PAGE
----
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Back injury claimsdrop with no-lift law
Mandate, incentives spur change in WA
The carrot and the stick have worked in Washington state to reduce the number and severity of safe patient handling injuries.
A 2006 state law requires hospitals to establish a safe patient handling program and to purchase lift equipment – and it established a $10 million fund for tax credits to help hospitals pay for the equipment. From 2006 to 2010, the lost-time workers compensation claims rates for back injuries related to patient handling declined by about 32% in the state's 95 hospitals, according to an analysis by the Washington State Department of Labor & Industries.
While it was difficult at first for some nurses to transition away from manual lifting, "it became just a way of doing business," says Barbara Silverstein, MSN, PhD, MPH, CPE, research director with the Safety and Health Assessment and Research for Prevention (SHARP) program within L&I.
The success of the Washington law is most clear when the hospitals are compared with employers who did not have a mandate. Workers' compensation claims for back injuries declined by a more modest 12.9% at Washington nursing homes, which were not covered by the law. In fact, independent nursing homes not affiliated with acute care hospitals actually had an increase in claims, the analysis found.
Mandates and incentives drove the hospitals to implement the safety program on a five-year timeframe, Silverstein says. "The legislation calls for having a joint safe patient handling committee [composed of frontline, direct care] floor staff as well as managers," she says. "They're required to meet and assess on an annual basis their safe patient handling program. They're required to have training and retraining for all staff handling patients."
In a survey used to evaluate the law, hospital direct care employees were more likely to say that safe patient handling equipment was available and routinely used in Washington than in Idaho, a comparison state that does not have a safe patient handling law or regulation.
The safe patient handling law has been a "great success story" for Washington hospitals, says Brenda Suiter, MHA, vice president for rural and public health at the Washington State Hosp Association in Seattle. "They're using the equipment, they like the equipment, and the data show it's working," she says.
One lift per 10 beds
The Washington safe patient handling law contained specific requirements related to equipment. By January 2010, hospitals were required to have at least one "readily available" lift per acute care unit on the same floor, one lift per 10 acute care inpatient beds, or adequate equipment for use by lift teams that respond to patient handling needs.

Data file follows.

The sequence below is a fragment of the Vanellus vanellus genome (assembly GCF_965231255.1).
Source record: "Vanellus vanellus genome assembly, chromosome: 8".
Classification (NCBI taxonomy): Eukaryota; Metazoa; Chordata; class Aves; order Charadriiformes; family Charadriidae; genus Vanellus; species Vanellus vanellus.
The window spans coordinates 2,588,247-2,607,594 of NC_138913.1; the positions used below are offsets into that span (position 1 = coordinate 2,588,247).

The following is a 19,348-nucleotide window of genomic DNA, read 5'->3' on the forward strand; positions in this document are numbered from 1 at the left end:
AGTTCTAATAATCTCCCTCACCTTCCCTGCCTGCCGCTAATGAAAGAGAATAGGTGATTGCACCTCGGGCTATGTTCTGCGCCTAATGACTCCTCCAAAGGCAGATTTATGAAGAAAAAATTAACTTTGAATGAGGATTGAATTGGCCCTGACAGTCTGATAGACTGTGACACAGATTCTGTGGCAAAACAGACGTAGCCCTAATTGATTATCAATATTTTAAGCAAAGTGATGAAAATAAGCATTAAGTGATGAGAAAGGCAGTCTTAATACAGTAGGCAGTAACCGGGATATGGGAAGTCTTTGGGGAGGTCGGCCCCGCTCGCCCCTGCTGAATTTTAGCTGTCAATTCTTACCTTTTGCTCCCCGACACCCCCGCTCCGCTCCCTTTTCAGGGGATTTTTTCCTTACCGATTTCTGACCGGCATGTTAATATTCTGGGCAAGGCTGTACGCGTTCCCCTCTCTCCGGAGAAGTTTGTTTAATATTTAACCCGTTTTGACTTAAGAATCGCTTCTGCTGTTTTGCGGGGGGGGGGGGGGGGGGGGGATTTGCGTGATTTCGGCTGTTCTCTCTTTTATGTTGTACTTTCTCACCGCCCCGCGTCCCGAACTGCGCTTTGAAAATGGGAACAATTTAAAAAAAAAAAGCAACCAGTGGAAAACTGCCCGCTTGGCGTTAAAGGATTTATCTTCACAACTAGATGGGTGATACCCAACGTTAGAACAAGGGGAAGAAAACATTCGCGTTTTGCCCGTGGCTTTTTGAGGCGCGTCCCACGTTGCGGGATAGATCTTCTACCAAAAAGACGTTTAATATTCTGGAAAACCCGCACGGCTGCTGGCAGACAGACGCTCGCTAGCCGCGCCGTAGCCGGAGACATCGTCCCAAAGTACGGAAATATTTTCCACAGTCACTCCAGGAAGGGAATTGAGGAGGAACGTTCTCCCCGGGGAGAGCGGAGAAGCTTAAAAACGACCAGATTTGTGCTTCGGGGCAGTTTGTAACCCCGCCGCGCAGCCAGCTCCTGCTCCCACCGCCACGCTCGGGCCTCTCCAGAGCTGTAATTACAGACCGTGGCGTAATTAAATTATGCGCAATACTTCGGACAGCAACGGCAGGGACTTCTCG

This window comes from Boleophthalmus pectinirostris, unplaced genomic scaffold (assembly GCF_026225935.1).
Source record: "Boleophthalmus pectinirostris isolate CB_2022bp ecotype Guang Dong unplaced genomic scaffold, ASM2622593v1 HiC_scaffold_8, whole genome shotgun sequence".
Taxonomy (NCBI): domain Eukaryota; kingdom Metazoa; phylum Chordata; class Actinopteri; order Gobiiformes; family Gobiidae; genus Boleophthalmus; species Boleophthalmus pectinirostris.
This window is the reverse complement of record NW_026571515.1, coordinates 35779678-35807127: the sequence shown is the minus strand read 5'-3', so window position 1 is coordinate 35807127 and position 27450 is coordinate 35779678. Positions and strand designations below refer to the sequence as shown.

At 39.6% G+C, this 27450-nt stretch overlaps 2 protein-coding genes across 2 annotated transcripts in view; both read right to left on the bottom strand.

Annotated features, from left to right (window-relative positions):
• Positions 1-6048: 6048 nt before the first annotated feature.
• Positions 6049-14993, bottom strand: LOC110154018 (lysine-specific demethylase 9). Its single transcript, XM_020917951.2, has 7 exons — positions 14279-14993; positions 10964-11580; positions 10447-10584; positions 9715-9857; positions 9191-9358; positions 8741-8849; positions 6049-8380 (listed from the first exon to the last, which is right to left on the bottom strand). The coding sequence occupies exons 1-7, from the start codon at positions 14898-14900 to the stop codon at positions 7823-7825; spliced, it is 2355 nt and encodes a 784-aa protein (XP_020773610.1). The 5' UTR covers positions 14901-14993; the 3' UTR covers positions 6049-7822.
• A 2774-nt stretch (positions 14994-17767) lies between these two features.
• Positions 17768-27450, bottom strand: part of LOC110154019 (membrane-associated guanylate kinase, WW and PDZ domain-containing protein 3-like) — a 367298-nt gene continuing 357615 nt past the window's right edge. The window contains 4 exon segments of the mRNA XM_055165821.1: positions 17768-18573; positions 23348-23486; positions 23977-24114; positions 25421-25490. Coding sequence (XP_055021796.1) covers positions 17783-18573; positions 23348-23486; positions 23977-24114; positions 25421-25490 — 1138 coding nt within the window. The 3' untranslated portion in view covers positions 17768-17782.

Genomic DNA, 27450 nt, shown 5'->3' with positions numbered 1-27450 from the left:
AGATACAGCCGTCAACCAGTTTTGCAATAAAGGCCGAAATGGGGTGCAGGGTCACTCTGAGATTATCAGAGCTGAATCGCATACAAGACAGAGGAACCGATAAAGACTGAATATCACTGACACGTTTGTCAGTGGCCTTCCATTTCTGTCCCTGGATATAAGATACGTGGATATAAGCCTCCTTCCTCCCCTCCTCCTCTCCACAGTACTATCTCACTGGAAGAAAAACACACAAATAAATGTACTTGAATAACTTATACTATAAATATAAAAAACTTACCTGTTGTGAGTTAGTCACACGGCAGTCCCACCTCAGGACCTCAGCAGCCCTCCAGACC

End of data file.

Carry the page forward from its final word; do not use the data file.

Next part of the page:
In its annual licensing surveys, the state Department of Health checks whether the hospitals have the required safe patient handling policy and committee. The Department of Occupational Safety and Health also issues citations if the program isn't being implemented, Silverstein says.
"Our goal was to have safe patient handling become the standard of care in hospitals," says Suiter. "Overall, what everyone is seeing when they go out to hospitals is safe patient handling."
The requirements in the law, and the enforcement, made a difference, according to the analysis. For example, in a survey of direct care staff, 10.8% reported that their hospital did not have a safe patient handling policy in 2007, while only 3.6% reported there was no policy in 2009. More staff reported routine use of patient handling equipment in 2009, while surveys in Idaho found fewer staff reporting use of equipment.
For example, in 2009, 40% of those surveyed in Washington said that 80% to 100% of their co-workers routinely use safe patient handling equipment, while only 16% of respondents in Idaho reported that high usage.
Interestingly, Washington nurses were more likely than their Idaho counterparts to respond that they had back pain in the survey. That could be related to increased awareness about the potential impact of patient handling, or it could be related to the cumulative nature of the injuries, says Silverstein.
Getting a lift from tax credits
Financial incentives also played a key role in Washington. Hospitals used $8.9 million of the $10 million in credits available to purchase equipment. They were eligible for tax credits of up to $1,000 per acute care inpatient bed.
These were largely used to install ceiling lifts. About 15 hospitals a year have been installing lifts since the legislation was enacted, Silverstein found. "Offering some kind of incentive is a really important component of jumpstarting programs," she says.
Hospitals have benefited from discounts in the state's workers-compensation fund, as well. Silverstein is still analyzing the impact of the 2006 law. But when the self-insured workers' compensation trust of the Washington State Hospital Association implemented premium discounts for safe patient handling, related injuries declined by 43%, says Suiter.
In Idaho, where there is no financial help available to fund safe patient handling equipment or installation, hospital investments have lagged, says Silverstein. She recalls one hospital that expressed an interest in ceiling lifts, but others that did not.
"There was one hospital in Idaho, when we were doing management interviews, that was extremely proud of the fact that they were building a new hospital and they didn't need ceiling lifts," recalls Silverstein. "They said nurses wouldn't use them and so they weren't building them."